When you’re teaching at home, you’ll be more successful if you abandon the idea of replicating a regular school day and, instead, create an easy-to-learn routine. Imagine the day in blocks, divided by mealtimes that create natural breaks. Meals could be the anchors attached to the clock, since setting a designated breakfast, lunch and dinner time can help manage childrens’ expectations. Activities in between can be fluid to reflect that varying amount of time children need to accomplish the day’s goals. (Note: experienced homeschoolers say the kitchen should be “closed” between meals, to keep from daylong grazing that isn’t healthy and can get expensive.)
Up and at ‘em!
While you don’t have to set the alarm for an early start as you would for a typical school day, establish a routine by choosing a regular time to start the day. Student athletes might begin with a short workout. Morning chores include making beds, picking up clothes, brushing teeth and getting dressed for the day. Children also can help the household by folding laundry, emptying the dishwasher, and walking the dog.
Breakfast and Planning
Whether breakfast is a communal meal fixed by mom or another family member, or everyone prepares their own, begin the routine by sitting down together to pray, eat, and map out the day. Imagine this as a “team meeting” where the game plan is chalked out. Each child should leave the table with a list of tasks that needs to be accomplished during the day, as well as a review of longer-term assignments that might be worked on, but not completed. When the dishes are cleared and the table is clean, it’s time to start school.
Flexible schoolwork in the morning
Students in grades five through eight are capable of a fair amount of self-directed learning, especially in literature-based courses. For assignments that involve reading from textbooks or novels, they may only need a few minutes with a parent for direction. Depending on the number of children engaged in school-at-home, parents can decide to spend blocks of time with each one individually throughout the day, working on several subjects during their one-on-one time. In addition, since several children at home may be sharing a computer, the day may look different for each child — one may be working on schoolwork for the morning while another enjoys playtime until the laptop is free.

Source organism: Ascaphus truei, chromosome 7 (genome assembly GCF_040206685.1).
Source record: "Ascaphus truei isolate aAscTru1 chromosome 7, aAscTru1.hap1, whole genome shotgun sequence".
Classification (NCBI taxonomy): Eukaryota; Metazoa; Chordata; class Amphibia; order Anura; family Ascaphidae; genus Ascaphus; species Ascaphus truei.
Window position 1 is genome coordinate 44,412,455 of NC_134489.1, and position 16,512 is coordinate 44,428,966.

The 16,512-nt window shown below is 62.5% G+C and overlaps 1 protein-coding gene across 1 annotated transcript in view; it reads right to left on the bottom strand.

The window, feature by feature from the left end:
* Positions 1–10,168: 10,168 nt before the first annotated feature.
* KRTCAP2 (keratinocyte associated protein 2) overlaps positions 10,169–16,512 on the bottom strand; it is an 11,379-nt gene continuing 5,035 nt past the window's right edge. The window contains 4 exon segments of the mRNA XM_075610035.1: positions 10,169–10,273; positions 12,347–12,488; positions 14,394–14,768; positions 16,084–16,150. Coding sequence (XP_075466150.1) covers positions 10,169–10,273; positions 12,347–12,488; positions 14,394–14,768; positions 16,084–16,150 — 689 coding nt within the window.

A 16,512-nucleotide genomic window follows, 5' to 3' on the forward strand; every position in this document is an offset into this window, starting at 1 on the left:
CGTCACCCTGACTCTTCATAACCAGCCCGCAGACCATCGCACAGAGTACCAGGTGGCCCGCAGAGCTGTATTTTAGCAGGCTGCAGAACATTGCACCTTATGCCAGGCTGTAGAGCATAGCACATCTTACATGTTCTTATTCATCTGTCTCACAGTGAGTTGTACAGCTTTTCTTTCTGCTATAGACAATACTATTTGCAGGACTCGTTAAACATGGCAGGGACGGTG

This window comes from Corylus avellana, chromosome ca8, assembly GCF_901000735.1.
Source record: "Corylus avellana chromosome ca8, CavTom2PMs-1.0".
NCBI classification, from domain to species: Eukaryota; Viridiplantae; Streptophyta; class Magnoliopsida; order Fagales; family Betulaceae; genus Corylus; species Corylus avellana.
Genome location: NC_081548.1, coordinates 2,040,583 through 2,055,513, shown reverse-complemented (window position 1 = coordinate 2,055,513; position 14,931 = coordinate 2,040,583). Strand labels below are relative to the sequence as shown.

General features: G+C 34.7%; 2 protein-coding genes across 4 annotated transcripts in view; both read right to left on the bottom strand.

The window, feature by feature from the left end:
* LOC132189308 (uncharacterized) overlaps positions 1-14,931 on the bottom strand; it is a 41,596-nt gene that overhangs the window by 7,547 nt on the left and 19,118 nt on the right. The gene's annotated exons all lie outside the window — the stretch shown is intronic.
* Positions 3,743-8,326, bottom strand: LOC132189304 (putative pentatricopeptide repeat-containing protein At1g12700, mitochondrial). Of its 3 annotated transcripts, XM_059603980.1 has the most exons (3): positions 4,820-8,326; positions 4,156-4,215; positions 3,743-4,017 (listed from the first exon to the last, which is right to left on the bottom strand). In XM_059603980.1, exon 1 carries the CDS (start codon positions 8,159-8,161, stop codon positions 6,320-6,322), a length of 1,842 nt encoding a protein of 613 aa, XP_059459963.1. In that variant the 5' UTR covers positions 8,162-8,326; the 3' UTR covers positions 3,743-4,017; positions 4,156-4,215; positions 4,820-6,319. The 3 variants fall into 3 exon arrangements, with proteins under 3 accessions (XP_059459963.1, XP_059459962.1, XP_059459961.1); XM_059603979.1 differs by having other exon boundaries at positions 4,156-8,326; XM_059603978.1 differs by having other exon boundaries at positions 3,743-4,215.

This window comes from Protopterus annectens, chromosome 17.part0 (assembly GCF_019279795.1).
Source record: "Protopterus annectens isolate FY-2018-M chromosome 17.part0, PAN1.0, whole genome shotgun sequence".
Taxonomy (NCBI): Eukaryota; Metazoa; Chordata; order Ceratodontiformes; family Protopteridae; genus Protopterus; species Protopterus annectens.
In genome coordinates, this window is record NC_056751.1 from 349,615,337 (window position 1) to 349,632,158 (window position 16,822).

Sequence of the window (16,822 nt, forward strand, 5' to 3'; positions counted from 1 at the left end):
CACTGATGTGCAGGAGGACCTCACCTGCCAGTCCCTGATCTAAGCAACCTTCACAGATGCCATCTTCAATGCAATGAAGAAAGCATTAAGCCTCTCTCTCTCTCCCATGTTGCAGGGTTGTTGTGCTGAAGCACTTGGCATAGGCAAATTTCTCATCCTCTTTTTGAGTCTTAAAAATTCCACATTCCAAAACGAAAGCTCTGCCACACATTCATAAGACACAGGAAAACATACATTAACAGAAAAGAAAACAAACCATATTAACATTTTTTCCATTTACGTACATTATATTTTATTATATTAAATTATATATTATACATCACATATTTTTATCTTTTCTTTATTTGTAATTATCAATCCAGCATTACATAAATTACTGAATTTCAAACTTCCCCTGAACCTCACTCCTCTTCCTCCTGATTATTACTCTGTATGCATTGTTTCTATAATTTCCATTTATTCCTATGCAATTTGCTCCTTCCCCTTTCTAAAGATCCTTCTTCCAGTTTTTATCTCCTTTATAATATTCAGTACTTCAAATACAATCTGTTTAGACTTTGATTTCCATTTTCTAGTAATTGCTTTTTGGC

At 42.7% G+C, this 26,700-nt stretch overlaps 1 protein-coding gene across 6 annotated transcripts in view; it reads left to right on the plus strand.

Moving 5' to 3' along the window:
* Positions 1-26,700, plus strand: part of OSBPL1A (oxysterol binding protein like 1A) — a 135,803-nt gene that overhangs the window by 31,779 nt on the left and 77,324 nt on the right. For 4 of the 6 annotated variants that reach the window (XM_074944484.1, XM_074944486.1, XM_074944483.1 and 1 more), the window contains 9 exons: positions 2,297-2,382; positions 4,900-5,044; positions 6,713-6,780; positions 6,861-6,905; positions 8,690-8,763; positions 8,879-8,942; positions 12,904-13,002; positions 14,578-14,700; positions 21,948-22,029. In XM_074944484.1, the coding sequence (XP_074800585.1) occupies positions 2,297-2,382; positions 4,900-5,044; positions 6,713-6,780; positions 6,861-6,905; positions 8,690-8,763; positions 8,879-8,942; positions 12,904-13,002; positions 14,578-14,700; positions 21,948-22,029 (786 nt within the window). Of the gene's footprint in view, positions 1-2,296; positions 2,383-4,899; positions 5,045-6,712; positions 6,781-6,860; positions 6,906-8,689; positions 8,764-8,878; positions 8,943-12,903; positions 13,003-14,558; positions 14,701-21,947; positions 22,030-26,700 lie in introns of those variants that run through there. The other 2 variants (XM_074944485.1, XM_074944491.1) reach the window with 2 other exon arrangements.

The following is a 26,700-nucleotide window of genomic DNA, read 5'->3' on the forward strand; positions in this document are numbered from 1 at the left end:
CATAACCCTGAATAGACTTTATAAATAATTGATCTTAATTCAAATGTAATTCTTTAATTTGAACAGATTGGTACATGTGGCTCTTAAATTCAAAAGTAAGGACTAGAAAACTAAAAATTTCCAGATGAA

Participate in online learning
During this unprecedented public health crisis, schools have rallied to offer continuity of learning plans and online learning opportunities for students. Many teachers are sending daily emails with assignments that are due online. Whether they’re joining a Facebook Live class or watching a lesson previously recorded and posted to YouTube, students will likely be engaged with technology for big chunks of the day. For this reason, it’s even more important that children enjoy tech-free recreation when their schoolwork is done.
Playtime, exercise, games, music, and more
The school-from-home day ends much sooner than a typical school day, since working independently on assignments takes less time without the elements of structure that a school day requires. The result? You may announce “Class dismissed!” just in time for lunch, leaving the afternoon open for free play, board games, exercise, practicing an instrument, or engaging in a hobby. Keep in mind that fifth- through eighth-graders are extremely social creatures who need to keep up with friends through texts, calls and social media. Having time for this is a great incentive for a productive morning of schoolwork.
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